The Dollar's Reserve status
: or, 'The Insatiable Appetite of the American Consumer'
Why did the dollar acquire reserve status, and will it retain that status? It has become a popular discussion. The answer may be surprisingly simple. The economic dominance of the US coincided with a shift, from the 1950s onwards, towards satisfaction of domestic consumers. As the wartime production was re-oriented towards households and consumer demands of the American nuclear family increased in political importance. These demands led both to implicit support for trade deficits by American political elite and explicit acquisition of the dollar by foreign exporters satisfying American consumers. And things have not changed. The requirements for initial and continued dollar dominance, in order of importance, are:
‘Common demand’ for the currency driven by foreign exports to American consumers
Lack of an alternative pervasive consumption model anywhere except America.
Those arguing for a switch away from the dollar fail to acknowledge its potential rivals have not developed anything resembling the America economic model for self-satisfaction. Absent an economic calamity leading to the demise of the US consumer, or a massive reshaping of economic structure elsewhere the dollar’s reserve status will remain unchallenged.
The threadbare argument of ‘institutional dominance’
Before addressing the economic logic, let’s question some of oft-cited institutional reasons for dollar dominance. The unique institutional framework of the US is often given as underpinning ‘common demand’ for its currency. Yes, compared to the alternatives like China, America looks quite good, up to a point.
US politics has never been free of risk, even from word-processing
The political divisions in the US are evident daily and directly bear on the risks of the recurrent US Debt Ceiling problem. An inability to pay outstanding US debt is now an ever-present threat. There is a precedent. The US Treasury failed to pay maturing Treasury Bills in Spring 1979. The failure was blamed on the inability of Congress to raise the Debt Ceiling in a timely fashion and, incredibly, to a breakdown in word processing equipment. Debt Ceiling brinkmanship remains a constant in Congress. Sure, the US is unlikely to renege on an obligation. A delayed payment may as far as it would get. But credit absolutists diligently assert that lost virginity on payment dates could lead to acceleration, leading to catastrophic loss of standing. That risk is played out at every Debt Ceiling stand-off. Reserve managers routinely overlook such risks.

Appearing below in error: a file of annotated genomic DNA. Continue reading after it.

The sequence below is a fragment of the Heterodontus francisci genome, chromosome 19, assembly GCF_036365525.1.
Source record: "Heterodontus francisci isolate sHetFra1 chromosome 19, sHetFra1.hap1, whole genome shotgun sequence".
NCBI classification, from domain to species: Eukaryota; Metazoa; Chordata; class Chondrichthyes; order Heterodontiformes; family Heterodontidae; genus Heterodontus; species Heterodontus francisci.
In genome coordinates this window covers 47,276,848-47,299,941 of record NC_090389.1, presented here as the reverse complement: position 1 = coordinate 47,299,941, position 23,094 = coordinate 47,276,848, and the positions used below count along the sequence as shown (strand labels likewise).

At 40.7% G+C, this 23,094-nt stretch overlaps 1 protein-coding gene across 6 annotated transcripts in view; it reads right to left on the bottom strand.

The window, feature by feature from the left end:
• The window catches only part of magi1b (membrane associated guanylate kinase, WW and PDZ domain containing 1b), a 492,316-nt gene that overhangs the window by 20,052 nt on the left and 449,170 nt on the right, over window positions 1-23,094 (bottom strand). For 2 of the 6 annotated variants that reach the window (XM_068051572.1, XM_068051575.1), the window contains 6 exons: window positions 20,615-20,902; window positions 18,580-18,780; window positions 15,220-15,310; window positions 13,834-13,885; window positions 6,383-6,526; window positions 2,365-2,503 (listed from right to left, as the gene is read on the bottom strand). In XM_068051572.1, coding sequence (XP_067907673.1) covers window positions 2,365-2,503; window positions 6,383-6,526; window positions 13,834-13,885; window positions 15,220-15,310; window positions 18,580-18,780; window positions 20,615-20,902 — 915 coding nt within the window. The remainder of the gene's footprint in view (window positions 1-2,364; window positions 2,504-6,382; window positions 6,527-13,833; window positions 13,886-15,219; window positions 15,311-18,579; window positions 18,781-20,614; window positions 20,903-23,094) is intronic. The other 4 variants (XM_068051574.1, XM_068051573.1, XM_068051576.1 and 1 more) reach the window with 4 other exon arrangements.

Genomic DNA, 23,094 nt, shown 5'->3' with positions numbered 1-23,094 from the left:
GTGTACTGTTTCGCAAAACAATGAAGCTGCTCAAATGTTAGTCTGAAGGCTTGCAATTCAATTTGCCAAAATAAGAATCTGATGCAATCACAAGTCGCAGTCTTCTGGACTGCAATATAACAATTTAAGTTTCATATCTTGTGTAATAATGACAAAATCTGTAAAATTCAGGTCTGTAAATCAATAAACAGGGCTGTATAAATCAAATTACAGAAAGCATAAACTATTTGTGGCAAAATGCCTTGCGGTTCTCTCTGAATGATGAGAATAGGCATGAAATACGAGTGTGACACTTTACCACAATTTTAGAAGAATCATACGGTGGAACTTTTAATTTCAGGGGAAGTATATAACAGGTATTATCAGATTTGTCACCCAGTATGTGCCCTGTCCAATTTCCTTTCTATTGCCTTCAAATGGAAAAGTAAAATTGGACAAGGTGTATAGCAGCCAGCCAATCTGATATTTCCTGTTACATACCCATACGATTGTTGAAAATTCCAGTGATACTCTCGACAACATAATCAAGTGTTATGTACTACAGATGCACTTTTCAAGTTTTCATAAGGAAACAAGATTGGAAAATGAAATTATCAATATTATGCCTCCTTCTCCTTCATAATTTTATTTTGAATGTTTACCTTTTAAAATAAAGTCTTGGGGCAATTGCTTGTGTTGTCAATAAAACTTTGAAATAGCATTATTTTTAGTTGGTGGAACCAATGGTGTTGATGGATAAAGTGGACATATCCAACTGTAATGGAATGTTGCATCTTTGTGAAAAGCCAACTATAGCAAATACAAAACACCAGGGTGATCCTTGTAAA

The Fed: no ‘careful custodian’
Few who would claim the Federal Reserve has been an especially careful custodian of the dollar in the last 70 years. American inflation consistently exceeded Japanese, German and Swiss inflation by some margin over that period. And the printing of money since 2008 has been extraordinary. Since Lehman Brothers went bankrupt, M2 money supply in the U.S. rose by 281%, a compound annual growth rate of approximately 10%. This may be an extraordinary period, it suggests careful stewardship takes a back seat to political expediency which has frequently led to currency failure, rather than currency dominance. The maintenance of reserve status despite such a relaxed custodial approach suggests other factors are important.
There is no doubt that investors would trust the American legal system more than, say, the Chinese legal system – at least until now. But the legal case is not watertight either. The legal system of the United Kingdom is, for contract law, virtually identical to that of the US and that did not save sterling from losing its reserve status.
Some point to ‘network externalities’ as an explanation and this may justify the dollars continued use as a reserve, but the network effect is a result, not a cause of reserve status. And network effects are frequently superseded. Just ask Microsoft.
‘It’s the (consumer) economy, stupid’
We are left, as usual, with “it’s the economy, stupid.” And not just the overall size of the American economy, but its composition. The single most convincing reason why the dollar is the reserve currency is because foreigners wanted a slice of the US consumer market, or to proxy American consumers elsewhere, and both American politicians and consumers gain from this arrangement.
You don’t have far to look to see how the process emerged. The Washington Consensus led to the ‘rules-based’ international trading system with the dollar at its heart. That Consensus emerged in large part because foreign countries (initially Latin America) realised that access the American market, required persuasive policy changes to be allowed in. The Washington Consensus emerged from Latin America, although it was formalised in Washington. Thereafter, expansion of international trade was accompanied by the permeation of the dollar through the financial world.
American political logic strongly supported expansion as a means of both crafting and satisfying voter demands. America did not need to encourage its status. America was handed the status. The country did not seek to make itself attractive, it simply was the only market worth selling to with the only political system that allowed its citizens to obtain a constant stream of new products.
No threat in sight
Resentment, geopolitical disturbance, and fashion will raise questions of the status of the dollar periodically. But America remains the ‘consumer of last resort’. Until that changes, the dollar will retain its ascendency. As the devil said to Homer Simpson ‘have all the doughnuts in the world’. The world keeps giving America all its doughnuts and in return the world will be paid in dollars.